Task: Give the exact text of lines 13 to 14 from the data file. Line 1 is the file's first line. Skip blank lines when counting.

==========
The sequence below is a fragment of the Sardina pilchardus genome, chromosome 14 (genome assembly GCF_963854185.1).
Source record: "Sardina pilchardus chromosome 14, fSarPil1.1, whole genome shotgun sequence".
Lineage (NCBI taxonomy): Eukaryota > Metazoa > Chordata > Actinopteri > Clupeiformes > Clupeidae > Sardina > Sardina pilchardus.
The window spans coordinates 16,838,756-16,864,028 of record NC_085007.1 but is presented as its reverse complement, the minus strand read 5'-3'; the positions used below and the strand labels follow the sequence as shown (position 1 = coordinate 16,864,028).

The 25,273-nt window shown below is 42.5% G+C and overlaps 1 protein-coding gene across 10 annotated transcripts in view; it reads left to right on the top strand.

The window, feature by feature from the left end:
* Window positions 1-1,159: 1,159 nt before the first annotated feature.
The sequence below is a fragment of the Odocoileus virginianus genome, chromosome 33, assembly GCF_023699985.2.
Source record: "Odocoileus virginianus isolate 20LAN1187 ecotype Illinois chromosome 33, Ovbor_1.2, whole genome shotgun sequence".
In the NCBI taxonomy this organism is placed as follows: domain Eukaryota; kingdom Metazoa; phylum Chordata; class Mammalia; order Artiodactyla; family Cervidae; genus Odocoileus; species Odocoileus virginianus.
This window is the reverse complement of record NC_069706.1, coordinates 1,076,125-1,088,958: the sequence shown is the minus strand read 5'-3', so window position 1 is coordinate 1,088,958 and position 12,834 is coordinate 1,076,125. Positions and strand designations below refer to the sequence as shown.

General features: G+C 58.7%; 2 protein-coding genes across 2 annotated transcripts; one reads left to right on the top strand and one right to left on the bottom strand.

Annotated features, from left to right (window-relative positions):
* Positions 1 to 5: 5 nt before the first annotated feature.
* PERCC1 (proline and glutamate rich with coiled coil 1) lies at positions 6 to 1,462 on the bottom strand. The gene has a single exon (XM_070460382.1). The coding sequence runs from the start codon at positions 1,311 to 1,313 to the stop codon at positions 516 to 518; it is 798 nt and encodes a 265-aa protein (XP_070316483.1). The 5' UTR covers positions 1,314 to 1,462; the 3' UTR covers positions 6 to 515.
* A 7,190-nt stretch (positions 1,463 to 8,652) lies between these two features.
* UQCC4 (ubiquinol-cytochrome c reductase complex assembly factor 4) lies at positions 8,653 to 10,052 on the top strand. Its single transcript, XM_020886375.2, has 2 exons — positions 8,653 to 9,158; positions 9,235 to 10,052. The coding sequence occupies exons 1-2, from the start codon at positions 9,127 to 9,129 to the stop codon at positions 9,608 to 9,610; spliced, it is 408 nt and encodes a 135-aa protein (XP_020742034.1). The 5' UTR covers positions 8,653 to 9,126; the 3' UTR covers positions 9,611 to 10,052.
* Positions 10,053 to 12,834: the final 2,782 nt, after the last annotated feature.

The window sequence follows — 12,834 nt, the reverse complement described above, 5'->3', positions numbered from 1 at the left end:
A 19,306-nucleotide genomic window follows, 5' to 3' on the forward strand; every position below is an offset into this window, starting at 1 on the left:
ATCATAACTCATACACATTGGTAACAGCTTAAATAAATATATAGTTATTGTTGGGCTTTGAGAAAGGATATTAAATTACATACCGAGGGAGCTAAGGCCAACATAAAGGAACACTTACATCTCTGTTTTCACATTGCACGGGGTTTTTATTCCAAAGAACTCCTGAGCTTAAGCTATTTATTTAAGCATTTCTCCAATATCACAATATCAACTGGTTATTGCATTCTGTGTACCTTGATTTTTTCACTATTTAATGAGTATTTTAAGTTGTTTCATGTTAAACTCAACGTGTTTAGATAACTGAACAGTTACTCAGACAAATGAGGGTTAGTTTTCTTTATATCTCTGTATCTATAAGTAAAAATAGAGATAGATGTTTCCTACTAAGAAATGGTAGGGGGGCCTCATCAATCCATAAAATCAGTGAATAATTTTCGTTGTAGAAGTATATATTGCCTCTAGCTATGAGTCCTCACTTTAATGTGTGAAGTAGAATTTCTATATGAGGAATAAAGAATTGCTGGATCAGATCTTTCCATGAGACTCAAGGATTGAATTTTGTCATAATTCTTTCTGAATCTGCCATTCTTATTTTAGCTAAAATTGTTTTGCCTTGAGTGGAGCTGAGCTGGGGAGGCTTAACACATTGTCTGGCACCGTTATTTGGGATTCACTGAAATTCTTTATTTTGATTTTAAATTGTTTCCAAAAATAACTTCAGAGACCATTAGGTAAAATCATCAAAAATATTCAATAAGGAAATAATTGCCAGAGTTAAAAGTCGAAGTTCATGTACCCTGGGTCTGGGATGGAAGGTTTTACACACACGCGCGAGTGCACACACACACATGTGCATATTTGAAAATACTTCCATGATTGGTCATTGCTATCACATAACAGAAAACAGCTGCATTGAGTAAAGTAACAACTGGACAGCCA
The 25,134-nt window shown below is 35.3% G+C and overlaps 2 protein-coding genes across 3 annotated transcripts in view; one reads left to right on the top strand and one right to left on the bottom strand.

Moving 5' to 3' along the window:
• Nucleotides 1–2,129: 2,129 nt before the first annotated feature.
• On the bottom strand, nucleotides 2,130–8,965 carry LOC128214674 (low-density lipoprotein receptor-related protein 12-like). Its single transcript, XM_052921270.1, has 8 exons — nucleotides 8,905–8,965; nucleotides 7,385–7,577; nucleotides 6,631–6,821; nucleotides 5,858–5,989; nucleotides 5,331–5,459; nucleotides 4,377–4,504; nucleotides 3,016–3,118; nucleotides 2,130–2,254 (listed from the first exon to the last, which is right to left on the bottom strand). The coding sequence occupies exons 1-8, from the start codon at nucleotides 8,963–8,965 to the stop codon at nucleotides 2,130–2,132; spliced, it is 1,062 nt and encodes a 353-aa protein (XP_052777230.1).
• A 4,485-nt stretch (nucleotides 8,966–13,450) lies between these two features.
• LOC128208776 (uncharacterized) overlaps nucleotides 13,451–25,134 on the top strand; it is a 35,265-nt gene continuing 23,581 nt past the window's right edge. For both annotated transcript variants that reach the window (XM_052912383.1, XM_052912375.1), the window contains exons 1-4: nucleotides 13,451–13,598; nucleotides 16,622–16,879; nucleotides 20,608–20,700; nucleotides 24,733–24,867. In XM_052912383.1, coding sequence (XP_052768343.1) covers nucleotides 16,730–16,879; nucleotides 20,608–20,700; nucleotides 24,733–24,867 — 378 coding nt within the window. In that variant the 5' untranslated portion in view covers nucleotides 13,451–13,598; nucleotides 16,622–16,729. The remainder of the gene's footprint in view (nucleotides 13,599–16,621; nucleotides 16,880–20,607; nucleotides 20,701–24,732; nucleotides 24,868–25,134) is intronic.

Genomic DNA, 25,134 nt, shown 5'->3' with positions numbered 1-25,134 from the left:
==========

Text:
Annotated features, from left to right (window-relative positions):
* Positions 1 to 5: 5 nt before the first annotated feature.